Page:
I’ve been blogging here on The Elliot Countenance for an entire year now. Wow. In this last 365 days a lot has changed. I’ve changed. Not only in my bookish ways, but also simply as a human (I guess that happens to people, doesn’t it?)

Well, I thought I’d go through some memory-riddled thoughts and flashbacks to when my little blog was just newly born, and even before that. Way back to when it was a freshly conceived idea and simply prattle about it.

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Que impromptu song:

Blogiversary

To be sung to the tune of “The Bare Necessities”

It’s our BLOGIVERSARY,

our blogging blogiversay

*awkwardly fades out because I forget how to tune goes after that*

I’ve always been of the opinion that songs are the best way to begin things.

Moving on.

When did it happen?

Long before I decided to start The Elliot Countenance, I was itching to talk to people. About books, about writing, about words. Just about stuff. I have quite a few bookish people as friends, and I love all of them to death, but very few are really what I would classify as book nerds.

(And by that I mean that they do tire of my fangirling over The Scarlet Pimpernel.)

 Thus, I decided that this blog needed to be a thing. A place where I could deflect my excitement and thoughts and feelings from my sadly overburdened family members. (I will now publicly apologize to my little sister for making her listen to me ramble multiple times about Cinder. I hope I did more good than damage.)

What’s new?

Like I said before, so many things have changed. Some of them have been good, others took some adjusting to, but here’s a list of the ones more directly related to The Elliot Countenance:

  • I have a Bookstagram!
  • The header; I changed it forever ago, but it still isn’t the original.
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The old and the new
  • Books. I now own exactly 230 books.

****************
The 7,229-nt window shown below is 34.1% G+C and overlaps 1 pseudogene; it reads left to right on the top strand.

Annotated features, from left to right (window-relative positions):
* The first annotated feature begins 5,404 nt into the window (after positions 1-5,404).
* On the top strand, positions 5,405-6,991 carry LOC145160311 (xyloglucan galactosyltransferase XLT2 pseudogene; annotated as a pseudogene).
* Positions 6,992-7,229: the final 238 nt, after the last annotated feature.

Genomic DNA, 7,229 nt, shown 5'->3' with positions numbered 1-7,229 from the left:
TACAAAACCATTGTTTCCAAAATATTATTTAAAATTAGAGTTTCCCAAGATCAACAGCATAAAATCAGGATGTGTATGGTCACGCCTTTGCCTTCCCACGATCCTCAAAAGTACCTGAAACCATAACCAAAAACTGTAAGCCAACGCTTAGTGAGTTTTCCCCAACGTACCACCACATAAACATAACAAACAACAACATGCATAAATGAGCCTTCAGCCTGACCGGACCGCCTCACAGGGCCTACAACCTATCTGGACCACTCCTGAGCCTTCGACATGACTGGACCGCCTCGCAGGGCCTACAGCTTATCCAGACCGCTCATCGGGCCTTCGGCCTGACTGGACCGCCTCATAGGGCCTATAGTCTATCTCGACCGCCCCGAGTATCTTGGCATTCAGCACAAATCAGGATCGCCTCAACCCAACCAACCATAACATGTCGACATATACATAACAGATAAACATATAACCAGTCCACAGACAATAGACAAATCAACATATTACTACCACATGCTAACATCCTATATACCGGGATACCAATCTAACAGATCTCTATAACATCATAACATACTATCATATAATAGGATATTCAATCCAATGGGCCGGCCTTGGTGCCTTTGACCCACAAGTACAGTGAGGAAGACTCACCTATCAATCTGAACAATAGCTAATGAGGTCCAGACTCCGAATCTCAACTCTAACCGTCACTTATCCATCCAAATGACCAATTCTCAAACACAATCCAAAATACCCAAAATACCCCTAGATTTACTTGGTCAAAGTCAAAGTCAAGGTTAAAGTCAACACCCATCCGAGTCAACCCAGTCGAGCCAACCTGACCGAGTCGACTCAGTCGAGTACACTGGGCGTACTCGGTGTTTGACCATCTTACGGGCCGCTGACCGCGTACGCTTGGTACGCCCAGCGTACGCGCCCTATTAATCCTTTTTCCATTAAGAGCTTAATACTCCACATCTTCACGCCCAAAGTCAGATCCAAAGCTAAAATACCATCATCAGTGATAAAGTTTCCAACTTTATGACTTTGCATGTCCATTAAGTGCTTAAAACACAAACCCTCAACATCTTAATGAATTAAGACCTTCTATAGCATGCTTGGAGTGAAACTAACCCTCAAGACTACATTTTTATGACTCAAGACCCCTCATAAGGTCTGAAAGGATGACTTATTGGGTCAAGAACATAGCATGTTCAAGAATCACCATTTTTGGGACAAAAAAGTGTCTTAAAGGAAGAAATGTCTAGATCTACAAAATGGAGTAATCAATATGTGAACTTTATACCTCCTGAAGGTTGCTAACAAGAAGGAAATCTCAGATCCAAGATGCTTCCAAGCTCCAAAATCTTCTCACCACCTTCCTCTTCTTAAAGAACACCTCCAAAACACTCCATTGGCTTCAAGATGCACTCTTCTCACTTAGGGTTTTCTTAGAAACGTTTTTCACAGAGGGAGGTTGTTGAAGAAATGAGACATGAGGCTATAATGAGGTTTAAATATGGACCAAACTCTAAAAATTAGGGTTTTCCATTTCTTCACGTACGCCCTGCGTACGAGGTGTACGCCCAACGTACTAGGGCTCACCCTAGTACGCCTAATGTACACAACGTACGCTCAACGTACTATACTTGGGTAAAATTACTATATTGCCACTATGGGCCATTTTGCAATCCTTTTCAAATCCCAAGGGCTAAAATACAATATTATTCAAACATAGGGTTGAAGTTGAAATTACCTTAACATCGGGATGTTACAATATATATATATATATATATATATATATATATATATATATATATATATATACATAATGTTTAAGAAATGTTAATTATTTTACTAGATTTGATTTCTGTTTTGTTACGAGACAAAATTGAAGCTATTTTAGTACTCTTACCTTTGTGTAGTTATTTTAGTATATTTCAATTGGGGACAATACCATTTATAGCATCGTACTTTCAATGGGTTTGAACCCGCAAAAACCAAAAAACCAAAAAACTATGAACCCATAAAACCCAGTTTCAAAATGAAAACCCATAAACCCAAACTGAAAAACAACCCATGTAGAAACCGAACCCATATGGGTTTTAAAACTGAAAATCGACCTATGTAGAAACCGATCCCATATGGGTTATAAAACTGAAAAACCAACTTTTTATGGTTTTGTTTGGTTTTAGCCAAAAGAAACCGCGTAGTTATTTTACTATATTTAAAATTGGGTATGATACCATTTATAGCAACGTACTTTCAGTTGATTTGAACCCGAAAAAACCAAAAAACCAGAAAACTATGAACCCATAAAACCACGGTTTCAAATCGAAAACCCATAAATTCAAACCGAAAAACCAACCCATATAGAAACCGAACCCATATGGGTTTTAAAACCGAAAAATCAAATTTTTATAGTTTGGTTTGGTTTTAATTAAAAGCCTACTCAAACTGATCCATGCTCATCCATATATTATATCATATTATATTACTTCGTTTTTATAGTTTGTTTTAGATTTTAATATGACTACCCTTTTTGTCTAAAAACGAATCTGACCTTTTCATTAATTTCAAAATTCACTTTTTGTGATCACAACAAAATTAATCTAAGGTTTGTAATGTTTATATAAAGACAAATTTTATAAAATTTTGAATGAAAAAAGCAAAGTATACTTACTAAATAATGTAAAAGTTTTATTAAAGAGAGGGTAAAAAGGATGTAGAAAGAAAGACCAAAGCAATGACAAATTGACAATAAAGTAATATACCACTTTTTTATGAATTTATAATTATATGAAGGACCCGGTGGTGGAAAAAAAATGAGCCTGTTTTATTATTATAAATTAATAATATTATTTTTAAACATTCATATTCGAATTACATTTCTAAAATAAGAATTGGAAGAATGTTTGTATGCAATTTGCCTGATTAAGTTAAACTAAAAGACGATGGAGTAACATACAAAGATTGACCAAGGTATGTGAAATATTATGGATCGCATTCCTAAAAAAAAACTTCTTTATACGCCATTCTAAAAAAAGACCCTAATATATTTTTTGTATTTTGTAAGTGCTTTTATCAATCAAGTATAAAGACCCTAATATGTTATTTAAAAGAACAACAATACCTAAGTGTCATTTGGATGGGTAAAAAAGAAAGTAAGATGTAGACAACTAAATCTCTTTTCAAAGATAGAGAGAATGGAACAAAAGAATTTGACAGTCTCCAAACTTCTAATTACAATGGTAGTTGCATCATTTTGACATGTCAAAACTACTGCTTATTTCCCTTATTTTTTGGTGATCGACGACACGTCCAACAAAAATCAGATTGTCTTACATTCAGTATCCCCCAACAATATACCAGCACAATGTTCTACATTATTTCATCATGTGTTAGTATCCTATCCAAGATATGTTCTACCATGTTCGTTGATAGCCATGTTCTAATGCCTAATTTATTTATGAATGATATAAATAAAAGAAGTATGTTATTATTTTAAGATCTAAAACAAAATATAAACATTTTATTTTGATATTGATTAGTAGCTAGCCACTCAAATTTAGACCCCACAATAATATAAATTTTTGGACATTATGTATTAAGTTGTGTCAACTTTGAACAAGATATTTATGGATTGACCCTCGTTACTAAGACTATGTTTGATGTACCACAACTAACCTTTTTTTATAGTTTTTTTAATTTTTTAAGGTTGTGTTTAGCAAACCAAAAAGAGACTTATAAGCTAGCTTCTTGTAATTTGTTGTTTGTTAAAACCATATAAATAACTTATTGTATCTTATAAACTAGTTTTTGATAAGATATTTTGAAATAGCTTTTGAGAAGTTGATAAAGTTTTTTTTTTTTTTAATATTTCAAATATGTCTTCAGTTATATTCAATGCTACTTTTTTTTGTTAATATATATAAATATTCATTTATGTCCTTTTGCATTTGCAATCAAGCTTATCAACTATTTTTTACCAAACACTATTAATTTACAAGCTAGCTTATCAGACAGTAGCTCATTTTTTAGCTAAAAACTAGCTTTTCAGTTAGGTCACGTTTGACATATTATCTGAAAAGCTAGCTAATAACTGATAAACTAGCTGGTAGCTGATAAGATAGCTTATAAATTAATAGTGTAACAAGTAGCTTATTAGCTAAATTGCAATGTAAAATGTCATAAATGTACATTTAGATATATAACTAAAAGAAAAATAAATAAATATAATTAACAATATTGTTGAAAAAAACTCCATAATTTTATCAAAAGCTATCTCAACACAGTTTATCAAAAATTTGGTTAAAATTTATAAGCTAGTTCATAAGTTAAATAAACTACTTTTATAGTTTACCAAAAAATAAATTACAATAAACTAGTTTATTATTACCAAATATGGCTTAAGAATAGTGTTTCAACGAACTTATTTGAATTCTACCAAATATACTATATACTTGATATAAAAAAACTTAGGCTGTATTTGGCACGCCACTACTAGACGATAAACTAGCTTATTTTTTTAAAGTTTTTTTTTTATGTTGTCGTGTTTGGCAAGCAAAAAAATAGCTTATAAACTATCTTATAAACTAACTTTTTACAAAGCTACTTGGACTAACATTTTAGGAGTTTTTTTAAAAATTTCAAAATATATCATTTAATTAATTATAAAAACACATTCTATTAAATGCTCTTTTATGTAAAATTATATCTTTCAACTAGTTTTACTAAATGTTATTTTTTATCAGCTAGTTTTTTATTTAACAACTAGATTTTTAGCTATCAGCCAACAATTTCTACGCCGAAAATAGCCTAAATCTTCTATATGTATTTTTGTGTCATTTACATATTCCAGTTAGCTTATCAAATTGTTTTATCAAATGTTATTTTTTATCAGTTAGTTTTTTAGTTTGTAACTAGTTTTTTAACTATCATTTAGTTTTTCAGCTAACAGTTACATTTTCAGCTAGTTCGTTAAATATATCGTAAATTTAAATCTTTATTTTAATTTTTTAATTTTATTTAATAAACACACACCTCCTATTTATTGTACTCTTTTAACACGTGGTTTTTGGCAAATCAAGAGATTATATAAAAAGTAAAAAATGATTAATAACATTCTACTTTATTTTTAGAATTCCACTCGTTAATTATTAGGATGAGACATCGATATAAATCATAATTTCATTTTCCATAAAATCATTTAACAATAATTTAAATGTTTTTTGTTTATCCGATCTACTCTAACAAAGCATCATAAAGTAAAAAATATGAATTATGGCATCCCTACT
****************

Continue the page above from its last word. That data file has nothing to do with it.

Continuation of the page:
• Taste. This has only changed slightly. I started reading a teeny bit of YA 🙂

 

Where did the name come from?

There were two steps to coming up with my blog name:

First, I read Persuasion by Jane Austen. And I watched all of the movie adaptations. And I listened to the audiobook. And I read blogs about period adaptations.

And then I saw this picture on Pinterest and thought, YES THIS IS IT.

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What are my plans for the future?

I’ve really failed lately at consistency; I think that has been the most difficult thing for me.  Sometimes, deciding between reading and blogging about what I’m reading is too difficult of a decision to make. I do have a bunch of ideas about what I’d like to do, though, so I think that I’ll be taking a fun direction in the near future!

Now, I’d just like to say how grateful I am for you guys who take time out of your lives to read what my brain decides to spew out in front of you, and all of your comments bring grins to my face. So, thank you.

I hope that in these next days or months or years I have left to write here, I’ll be able to encourage you to think. Not just for thinking’s sake, but so that whether you’re eating or drinking or whatever you’re doing, you can do all to the glory of God.